Alternatively, following the model set down by Tata Motors, after playing host to companies like Mercedes Benz and Volkswagen, learning the technicalities and reproducing the results, the Indian auto giant was established and set out to produce cost effective vehicular units and mass transit vehicles structured for the Indian market. For any industry to exist, there must ordinarily be a customer base to whose need they work to fulfil. Regarding the auto industry, this particular argument is supported by both the US Department of Labour and data from the Chinese auto industry. While this might be the bane of the auto market regarding small and light vehicles in Nigeria, perhaps rather than small and light vehicles, the focus on local vehicle manufacture should be on mass transit vehicles where a strong market exists through programmes like the BRTs in Lagos and other government owned/assisted mass transit schemes, while the general production of spare parts (for small and light as well as mass transit and heavy duty vehicles) as a means to stimulate innovation, adding value to locally produced raw materials and create local jobs may be encouraged and additionally, the general cost of vehicle maintenance might be reduced. As far as the auto industry goes it might be safe to infer that the presence of a strong local demand is the most important factor affecting the strength of the industry and this the main factor to be overturned before the auto industry in Nigeria can be revived. Following this line, it stands to reason that major carmakers based in the US, Asia or Europe, would aim first to meet local demand while sending spill-overs to tertiary markets.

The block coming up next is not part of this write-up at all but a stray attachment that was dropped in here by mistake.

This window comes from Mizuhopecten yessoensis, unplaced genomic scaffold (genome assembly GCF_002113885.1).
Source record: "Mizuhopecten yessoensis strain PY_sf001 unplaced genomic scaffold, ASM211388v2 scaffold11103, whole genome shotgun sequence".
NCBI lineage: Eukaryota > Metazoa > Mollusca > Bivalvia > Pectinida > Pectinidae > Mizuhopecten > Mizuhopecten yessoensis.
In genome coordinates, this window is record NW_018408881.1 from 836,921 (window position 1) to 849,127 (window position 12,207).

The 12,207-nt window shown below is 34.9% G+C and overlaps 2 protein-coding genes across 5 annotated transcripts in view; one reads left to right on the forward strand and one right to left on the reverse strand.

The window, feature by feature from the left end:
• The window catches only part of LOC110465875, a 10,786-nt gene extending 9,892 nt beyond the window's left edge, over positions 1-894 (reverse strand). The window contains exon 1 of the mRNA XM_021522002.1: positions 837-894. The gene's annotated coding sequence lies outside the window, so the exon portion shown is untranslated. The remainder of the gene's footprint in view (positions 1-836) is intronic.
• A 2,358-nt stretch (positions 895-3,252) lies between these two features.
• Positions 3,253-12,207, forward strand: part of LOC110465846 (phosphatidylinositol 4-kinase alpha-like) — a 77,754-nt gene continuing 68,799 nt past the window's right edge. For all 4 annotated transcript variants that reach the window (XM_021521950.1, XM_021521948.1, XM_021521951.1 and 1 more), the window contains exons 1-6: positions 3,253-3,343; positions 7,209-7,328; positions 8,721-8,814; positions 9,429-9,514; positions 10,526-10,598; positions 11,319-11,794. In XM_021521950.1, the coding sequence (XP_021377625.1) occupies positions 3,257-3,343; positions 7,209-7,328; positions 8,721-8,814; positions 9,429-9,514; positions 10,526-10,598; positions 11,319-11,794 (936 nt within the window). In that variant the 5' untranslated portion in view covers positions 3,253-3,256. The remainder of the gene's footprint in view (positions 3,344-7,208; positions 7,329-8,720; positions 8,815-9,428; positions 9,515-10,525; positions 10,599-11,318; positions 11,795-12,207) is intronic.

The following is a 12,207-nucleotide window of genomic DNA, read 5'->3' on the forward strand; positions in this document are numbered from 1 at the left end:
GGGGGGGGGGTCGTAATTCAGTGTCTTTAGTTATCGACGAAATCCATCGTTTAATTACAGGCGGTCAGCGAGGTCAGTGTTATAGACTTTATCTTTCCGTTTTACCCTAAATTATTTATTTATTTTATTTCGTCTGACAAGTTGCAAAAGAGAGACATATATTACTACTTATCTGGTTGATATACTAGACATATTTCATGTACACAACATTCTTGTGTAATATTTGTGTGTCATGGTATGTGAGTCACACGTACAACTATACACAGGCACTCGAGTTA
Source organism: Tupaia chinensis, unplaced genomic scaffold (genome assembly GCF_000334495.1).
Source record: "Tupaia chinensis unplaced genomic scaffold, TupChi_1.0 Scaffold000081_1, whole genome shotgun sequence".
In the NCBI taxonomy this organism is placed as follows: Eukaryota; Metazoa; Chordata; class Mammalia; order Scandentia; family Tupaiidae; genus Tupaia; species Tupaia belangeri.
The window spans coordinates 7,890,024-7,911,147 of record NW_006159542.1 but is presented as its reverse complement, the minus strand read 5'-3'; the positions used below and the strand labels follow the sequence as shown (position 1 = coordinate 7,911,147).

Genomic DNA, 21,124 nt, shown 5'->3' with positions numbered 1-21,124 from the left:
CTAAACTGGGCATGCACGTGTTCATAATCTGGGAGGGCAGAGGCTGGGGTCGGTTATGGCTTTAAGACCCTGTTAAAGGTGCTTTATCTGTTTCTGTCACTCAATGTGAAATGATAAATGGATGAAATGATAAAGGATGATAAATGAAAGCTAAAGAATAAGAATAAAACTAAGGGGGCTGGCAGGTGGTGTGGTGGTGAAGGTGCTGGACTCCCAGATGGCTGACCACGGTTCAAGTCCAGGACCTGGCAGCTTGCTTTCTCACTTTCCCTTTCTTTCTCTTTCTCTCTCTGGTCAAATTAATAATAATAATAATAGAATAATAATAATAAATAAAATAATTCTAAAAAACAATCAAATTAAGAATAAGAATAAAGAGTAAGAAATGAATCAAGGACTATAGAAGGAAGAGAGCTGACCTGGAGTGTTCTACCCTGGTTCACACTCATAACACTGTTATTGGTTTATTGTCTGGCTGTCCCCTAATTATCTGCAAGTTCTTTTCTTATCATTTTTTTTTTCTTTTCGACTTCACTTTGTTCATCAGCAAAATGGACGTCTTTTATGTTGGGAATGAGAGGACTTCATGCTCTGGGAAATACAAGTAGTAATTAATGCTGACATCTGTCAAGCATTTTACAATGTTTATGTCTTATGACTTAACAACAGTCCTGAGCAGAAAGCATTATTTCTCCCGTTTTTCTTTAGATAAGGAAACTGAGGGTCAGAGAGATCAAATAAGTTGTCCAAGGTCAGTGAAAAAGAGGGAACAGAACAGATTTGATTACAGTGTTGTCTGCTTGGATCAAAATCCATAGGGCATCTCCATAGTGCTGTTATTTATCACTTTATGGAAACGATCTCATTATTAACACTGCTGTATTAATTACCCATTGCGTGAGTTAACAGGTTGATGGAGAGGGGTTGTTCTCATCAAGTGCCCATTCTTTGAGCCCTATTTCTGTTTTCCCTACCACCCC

Random Car Fact #7: Electric cars are so quiet that electric carmakers have to fit fake engine noise speakers in the hoods just so people may know that a vehicle is approaching. And in the early 1900s, horse poop caused so much pollution that the automobiles were encouraged as a green, environmentally friendly alternative.

In conclusion, there are a myriad of factors that affect and are affected by the auto industry which has made it one of the most formidable pillars of innovation that any country can boast. These include good old national pride, economic buoyancy, inventiveness of the resident population, etc. One may see expressions of these when the idea of German or American Engineering for example are mentioned; one of the first things that comes to mind undoubtedly would be names like Mercedes Benz, Ford, Chrysler or even Cadillac. A single sector accounting for 5% of the workforce in the US, around 1% of the total German workforce where it generated more than $500bn in 2015 alone (Nigeria’s GDP for scale). In Japan, the home of brands like Lexus, Toyota and Honda, 5.5 million people are employed by the auto industry and the earnings from the auto industry closely follow the Germans. Additionally, the vehicles sales and after-sales industry is still one to be considered if for nothing else, the skills they provide to the society. The development of technological tools like car trading (e.g. cars45), car sharing applications (e.g. Uber, Taxify) some of which have gone on to become billion dollar entities in their own right, also go on to highlight some instances of interdependency between various other commercial components and the auto industry.